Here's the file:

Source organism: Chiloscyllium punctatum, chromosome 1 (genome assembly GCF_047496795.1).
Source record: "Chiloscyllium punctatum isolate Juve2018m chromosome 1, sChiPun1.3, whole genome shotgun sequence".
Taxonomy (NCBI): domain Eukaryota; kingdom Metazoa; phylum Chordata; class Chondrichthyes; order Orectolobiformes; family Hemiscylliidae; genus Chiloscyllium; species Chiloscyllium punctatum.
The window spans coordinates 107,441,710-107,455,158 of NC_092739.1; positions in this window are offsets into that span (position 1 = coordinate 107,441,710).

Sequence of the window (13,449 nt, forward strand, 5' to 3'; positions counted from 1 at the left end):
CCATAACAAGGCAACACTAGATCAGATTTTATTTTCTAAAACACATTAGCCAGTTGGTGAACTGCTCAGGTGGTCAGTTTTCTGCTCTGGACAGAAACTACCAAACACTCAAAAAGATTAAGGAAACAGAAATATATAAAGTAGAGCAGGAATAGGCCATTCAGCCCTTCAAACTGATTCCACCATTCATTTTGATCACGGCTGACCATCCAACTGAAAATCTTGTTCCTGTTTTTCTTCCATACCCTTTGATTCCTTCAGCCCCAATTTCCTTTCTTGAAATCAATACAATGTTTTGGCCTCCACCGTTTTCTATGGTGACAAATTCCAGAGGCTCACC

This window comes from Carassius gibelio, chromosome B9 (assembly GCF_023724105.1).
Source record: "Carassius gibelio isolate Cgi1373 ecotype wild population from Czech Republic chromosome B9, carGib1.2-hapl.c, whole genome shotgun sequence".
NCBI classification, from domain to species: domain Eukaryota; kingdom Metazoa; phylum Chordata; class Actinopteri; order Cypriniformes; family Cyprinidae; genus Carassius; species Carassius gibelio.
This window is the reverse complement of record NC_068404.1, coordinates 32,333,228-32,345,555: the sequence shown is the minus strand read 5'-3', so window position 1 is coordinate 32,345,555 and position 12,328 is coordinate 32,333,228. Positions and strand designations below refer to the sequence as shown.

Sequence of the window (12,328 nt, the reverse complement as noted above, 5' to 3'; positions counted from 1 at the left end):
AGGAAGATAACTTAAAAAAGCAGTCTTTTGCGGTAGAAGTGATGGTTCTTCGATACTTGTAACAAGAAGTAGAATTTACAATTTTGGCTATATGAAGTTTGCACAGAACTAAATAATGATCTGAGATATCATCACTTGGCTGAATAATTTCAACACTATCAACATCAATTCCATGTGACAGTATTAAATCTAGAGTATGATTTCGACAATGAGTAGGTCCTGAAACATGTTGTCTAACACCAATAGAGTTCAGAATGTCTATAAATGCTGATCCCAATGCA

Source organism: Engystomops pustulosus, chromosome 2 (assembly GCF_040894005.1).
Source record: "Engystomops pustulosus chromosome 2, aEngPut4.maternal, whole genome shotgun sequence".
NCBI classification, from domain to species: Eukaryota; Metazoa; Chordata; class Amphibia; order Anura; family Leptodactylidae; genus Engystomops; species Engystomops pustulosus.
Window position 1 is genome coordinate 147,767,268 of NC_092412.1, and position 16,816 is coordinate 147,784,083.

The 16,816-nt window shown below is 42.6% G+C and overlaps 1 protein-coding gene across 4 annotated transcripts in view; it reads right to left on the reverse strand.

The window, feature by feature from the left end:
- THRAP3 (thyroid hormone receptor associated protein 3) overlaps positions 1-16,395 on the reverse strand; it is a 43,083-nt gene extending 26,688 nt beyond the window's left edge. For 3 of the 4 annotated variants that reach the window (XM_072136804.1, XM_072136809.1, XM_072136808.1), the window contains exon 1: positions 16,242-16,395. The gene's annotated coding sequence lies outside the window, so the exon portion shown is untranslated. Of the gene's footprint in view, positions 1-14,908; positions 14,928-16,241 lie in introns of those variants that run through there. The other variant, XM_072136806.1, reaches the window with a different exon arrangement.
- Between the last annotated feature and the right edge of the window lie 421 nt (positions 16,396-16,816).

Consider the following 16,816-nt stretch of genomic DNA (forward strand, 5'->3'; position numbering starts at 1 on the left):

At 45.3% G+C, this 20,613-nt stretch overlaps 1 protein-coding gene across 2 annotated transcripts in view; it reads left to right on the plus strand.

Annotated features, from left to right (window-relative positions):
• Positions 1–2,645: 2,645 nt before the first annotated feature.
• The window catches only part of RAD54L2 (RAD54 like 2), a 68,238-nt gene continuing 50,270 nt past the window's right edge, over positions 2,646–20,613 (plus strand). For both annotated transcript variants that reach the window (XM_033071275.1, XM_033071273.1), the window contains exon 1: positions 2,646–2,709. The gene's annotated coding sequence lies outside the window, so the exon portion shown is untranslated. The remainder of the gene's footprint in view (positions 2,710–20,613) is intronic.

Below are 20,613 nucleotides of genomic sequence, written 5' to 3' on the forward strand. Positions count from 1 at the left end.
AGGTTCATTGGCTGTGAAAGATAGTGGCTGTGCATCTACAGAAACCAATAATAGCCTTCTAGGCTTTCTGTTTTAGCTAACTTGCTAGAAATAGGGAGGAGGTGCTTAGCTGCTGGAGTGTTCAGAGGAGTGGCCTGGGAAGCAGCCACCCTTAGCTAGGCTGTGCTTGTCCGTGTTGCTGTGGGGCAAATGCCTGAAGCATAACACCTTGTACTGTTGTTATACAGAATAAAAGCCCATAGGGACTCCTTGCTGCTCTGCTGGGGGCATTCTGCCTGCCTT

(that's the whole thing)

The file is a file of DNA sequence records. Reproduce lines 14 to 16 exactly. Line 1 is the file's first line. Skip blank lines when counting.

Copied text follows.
Source record: "Engystomops pustulosus chromosome 2, aEngPut4.maternal, whole genome shotgun sequence".
NCBI classification, from domain to species: Eukaryota; Metazoa; Chordata; class Amphibia; order Anura; family Leptodactylidae; genus Engystomops; species Engystomops pustulosus.
Window position 1 is genome coordinate 147,767,268 of NC_092412.1, and position 16,816 is coordinate 147,784,083.